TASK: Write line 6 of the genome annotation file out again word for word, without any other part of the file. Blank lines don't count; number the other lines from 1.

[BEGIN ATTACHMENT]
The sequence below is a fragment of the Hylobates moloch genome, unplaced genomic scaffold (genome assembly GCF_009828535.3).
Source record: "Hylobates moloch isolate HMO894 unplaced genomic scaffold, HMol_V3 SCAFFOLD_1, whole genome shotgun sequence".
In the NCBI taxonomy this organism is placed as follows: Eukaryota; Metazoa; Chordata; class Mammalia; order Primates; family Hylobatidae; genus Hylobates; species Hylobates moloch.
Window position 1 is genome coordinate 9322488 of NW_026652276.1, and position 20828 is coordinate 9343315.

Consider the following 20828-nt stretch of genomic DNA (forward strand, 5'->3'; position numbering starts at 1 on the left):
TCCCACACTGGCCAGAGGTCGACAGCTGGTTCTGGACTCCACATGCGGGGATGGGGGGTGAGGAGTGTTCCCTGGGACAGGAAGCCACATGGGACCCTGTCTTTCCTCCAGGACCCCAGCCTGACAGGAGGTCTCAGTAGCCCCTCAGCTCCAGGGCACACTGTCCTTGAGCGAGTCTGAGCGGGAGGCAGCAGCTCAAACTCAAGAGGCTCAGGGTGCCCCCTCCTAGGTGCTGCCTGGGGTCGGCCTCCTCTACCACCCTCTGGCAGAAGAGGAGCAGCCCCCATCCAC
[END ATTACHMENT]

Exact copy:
TCCCACACTGGCCAGAGGTCGACAGCTGGTTCTGGACTCCACATGCGGGGATGGGGGGTGAGGAGTGTTCCCTGGGACAGGAAGCCACATGGGACCCTGTCTTTCCTCCAGGACCCCAGCCTGACAGGAGGTCTCAGTAGCCCCTCAGCTCCAGGGCACACTGTCCTTGAGCGAGTCTGAGCGGGAGGCAGCAGCTCAAACTCAAGAGGCTCAGGGTGCCCCCTCCTAGGTGCTGCCTGGGGTCGGCCTCCTCTACCACCCTCTGGCAGAAGAGGAGCAGCCCCCATCCAC